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What to look for when buying a $100 smartphone
It used to be the case that low-end Android smartphones were utterly rubbish experiences, plagued by judder and quickly running out of storage/RAM.
Nowadays, it’s possible to buy a super-cheap device and get a decent experience. Sure, it won’t have much storage space or a decent camera, but it’ll get the job done and will perform better than you’d expect in most situations. So with that in mind, we’re here to tell you what to look for when buying a $100 smartphone.
You’re unlikely to get octa-core chipsets in this price bracket, with quad-core (Cortex-A53 or ancient Cortex-A7) chipsets being a staple for $100 smartphones. These chipsets will deliver a satisfactory experience for everyday usage, social media, and web browsing, though you can definitely expect slowdown now and again.
If you do find octa-core processors, however, they’ll definitely be packing eight power-sipping Cortex-A53 cores rather than more powerful cores. Either way, you won’t be playing the latest games on these phones, with 2D titles being a safer bet.
In terms of RAM, $100 smartphones usually have between 1GB and 2GB of memory. Ideally, you should go for a phone with at least 2GB, so you can still jump between apps without the phone aggressively killing them.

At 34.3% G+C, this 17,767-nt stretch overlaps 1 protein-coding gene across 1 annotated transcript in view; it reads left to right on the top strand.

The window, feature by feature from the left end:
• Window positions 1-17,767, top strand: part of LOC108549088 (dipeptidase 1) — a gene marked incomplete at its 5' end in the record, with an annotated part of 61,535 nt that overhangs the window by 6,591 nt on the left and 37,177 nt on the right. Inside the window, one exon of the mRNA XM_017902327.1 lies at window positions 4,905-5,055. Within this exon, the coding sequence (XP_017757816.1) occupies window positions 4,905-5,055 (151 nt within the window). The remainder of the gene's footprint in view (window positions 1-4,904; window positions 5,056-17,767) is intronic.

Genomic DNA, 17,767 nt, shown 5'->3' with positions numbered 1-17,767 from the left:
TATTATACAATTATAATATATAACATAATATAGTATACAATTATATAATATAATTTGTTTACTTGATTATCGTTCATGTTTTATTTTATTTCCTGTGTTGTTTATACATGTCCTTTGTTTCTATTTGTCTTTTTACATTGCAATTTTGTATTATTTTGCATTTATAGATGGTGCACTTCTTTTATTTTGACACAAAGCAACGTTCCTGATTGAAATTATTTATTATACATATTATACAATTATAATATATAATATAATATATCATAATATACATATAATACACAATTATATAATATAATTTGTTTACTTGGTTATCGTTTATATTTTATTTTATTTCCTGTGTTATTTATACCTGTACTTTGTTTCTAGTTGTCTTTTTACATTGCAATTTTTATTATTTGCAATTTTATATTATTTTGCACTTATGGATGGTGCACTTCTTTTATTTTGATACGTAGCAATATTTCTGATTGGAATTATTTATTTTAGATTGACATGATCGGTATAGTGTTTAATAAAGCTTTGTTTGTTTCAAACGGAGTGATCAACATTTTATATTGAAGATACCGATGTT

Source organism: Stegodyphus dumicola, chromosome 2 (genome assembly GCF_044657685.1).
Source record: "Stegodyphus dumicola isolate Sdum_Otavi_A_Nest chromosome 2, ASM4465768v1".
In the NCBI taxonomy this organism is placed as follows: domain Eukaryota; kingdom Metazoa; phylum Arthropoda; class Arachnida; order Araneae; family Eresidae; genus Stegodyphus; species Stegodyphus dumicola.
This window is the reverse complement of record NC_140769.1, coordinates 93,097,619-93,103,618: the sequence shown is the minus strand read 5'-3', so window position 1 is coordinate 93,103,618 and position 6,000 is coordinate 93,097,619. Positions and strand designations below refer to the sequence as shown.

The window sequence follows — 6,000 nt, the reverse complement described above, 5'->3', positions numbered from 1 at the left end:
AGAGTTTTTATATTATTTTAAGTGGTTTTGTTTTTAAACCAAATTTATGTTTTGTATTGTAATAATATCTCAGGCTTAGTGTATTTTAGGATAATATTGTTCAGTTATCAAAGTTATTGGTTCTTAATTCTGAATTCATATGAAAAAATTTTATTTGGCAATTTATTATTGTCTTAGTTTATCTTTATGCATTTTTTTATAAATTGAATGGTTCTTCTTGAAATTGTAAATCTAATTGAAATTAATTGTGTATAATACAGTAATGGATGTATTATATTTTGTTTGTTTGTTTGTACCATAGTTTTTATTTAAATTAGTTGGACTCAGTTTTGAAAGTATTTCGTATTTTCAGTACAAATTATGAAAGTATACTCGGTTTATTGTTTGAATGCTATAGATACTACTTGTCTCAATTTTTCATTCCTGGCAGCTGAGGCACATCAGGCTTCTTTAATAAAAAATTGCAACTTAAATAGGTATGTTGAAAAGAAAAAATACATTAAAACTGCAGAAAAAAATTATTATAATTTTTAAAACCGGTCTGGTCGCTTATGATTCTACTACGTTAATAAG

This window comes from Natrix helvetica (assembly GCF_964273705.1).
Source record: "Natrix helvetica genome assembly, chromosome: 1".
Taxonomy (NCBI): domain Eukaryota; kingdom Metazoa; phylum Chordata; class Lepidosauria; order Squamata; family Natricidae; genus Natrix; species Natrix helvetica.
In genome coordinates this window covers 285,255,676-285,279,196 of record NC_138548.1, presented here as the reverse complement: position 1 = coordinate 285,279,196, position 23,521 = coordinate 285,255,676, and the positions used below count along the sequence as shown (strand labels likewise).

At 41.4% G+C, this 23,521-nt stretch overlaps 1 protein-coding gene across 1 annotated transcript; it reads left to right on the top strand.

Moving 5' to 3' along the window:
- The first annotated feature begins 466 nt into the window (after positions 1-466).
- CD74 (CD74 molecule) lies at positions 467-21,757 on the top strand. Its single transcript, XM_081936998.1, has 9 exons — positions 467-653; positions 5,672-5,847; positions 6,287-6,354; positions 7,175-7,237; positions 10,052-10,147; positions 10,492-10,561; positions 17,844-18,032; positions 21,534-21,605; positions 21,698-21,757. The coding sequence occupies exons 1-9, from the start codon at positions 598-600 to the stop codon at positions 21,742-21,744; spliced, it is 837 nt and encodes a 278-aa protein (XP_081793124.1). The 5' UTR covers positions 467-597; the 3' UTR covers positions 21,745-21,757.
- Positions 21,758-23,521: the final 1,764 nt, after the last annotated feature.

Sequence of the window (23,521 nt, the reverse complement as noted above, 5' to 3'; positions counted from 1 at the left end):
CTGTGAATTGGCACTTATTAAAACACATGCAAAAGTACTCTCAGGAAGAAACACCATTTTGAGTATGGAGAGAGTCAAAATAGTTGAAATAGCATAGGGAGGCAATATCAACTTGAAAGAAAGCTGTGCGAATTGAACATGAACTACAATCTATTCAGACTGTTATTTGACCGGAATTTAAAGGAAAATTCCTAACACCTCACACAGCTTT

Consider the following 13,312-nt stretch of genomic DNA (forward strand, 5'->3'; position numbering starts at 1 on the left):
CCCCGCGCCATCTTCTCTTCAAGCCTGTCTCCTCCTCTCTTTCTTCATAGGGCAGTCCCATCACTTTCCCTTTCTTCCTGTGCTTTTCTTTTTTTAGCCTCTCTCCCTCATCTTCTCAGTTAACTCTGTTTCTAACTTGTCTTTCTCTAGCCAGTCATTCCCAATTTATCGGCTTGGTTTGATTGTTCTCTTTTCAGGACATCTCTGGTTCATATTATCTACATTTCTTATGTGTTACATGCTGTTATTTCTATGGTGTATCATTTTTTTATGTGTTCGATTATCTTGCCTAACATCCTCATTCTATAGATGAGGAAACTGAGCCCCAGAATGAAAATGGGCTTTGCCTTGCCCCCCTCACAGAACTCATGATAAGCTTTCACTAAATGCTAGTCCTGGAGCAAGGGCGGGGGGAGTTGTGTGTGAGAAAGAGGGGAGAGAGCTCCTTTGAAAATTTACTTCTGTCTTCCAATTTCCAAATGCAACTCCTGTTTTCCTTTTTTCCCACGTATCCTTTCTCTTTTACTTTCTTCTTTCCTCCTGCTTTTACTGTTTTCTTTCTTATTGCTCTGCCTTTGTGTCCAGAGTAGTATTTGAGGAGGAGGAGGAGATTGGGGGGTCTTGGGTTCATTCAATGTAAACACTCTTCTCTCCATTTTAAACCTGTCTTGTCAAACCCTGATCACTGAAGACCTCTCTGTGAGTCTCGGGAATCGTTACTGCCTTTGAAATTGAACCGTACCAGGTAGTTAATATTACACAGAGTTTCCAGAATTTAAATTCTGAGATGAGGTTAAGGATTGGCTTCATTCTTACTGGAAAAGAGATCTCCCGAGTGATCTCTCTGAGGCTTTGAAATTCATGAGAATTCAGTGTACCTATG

I’d strongly recommend you get an Android Go phone if you opt for a device with 1GB of RAM — the lightweight nature of the platform means it should cope well with the reduced memory. Stay away from phones with 512MB of RAM, however, unless you don’t mind Instagram reloading your news feed because you dared to check the news and reddit.
Low-end phones often tend to skimp on storage space, so you generally won’t find 64GB or 32GB of storage here. Even 16GB isn’t necessarily a given.
Nevertheless, we’d recommend you opt for at least 16GB if you can afford it, as photos, videos, app data, and other files will quickly eat up your storage. Alternatively, 8GB of space isn’t necessarily the end of the world, as long as you’re willing to store photos and videos on a microSD card and make use of cloud services such as Google Photos and Google Play Music. Heck, in the case of the latter, 250 songs or so can easily account for 1GB, so don’t go wild with the playlist downloads.